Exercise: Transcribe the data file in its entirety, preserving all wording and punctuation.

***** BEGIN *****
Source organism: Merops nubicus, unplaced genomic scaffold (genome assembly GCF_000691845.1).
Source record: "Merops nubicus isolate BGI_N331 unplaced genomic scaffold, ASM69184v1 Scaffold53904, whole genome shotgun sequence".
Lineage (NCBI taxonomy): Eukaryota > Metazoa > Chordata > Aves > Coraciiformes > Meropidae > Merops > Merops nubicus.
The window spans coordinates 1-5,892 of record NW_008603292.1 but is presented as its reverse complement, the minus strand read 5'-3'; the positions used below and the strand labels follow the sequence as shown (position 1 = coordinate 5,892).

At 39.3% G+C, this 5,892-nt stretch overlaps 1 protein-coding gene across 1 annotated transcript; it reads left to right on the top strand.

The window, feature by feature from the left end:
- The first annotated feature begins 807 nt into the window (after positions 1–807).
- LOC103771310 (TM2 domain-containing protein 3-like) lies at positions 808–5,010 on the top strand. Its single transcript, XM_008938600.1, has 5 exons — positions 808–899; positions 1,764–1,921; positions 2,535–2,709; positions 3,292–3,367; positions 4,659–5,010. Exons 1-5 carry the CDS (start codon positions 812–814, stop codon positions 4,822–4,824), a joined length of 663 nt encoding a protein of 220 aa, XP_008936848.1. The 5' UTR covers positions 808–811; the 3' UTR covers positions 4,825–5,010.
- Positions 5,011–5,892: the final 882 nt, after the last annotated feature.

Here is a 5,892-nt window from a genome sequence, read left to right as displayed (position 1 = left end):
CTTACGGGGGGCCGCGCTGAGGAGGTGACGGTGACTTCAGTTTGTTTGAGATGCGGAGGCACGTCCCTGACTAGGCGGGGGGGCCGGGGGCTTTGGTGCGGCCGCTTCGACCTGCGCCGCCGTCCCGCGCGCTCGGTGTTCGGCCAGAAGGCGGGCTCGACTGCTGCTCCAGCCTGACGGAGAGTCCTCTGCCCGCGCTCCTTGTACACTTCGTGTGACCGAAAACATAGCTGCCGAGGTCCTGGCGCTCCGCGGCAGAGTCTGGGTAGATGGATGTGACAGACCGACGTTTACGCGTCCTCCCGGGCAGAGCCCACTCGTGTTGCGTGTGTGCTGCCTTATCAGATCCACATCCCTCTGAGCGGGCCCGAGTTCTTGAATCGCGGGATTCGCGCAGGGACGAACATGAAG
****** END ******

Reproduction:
Source organism: Merops nubicus, unplaced genomic scaffold (genome assembly GCF_000691845.1).
Source record: "Merops nubicus isolate BGI_N331 unplaced genomic scaffold, ASM69184v1 Scaffold53904, whole genome shotgun sequence".
Lineage (NCBI taxonomy): Eukaryota > Metazoa > Chordata > Aves > Coraciiformes > Meropidae > Merops > Merops nubicus.
The window spans coordinates 1-5,892 of record NW_008603292.1 but is presented as its reverse complement, the minus strand read 5'-3'; the positions used below and the strand labels follow the sequence as shown (position 1 = coordinate 5,892).

At 39.3% G+C, this 5,892-nt stretch overlaps 1 protein-coding gene across 1 annotated transcript; it reads left to right on the top strand.

The window, feature by feature from the left end:
- The first annotated feature begins 807 nt into the window (after positions 1–807).
- LOC103771310 (TM2 domain-containing protein 3-like) lies at positions 808–5,010 on the top strand. Its single transcript, XM_008938600.1, has 5 exons — positions 808–899; positions 1,764–1,921; positions 2,535–2,709; positions 3,292–3,367; positions 4,659–5,010. Exons 1-5 carry the CDS (start codon positions 812–814, stop codon positions 4,822–4,824), a joined length of 663 nt encoding a protein of 220 aa, XP_008936848.1. The 5' UTR covers positions 808–811; the 3' UTR covers positions 4,825–5,010.
- Positions 5,011–5,892: the final 882 nt, after the last annotated feature.

Here is a 5,892-nt window from a genome sequence, read left to right as displayed (position 1 = left end):
CTTACGGGGGGCCGCGCTGAGGAGGTGACGGTGACTTCAGTTTGTTTGAGATGCGGAGGCACGTCCCTGACTAGGCGGGGGGGCCGGGGGCTTTGGTGCGGCCGCTTCGACCTGCGCCGCCGTCCCGCGCGCTCGGTGTTCGGCCAGAAGGCGGGCTCGACTGCTGCTCCAGCCTGACGGAGAGTCCTCTGCCCGCGCTCCTTGTACACTTCGTGTGACCGAAAACATAGCTGCCGAGGTCCTGGCGCTCCGCGGCAGAGTCTGGGTAGATGGATGTGACAGACCGACGTTTACGCGTCCTCCCGGGCAGAGCCCACTCGTGTTGCGTGTGTGCTGCCTTATCAGATCCACATCCCTCTGAGCGGGCCCGAGTTCTTGAATCGCGGGATTCGCGCAGGGACGAACATGAAG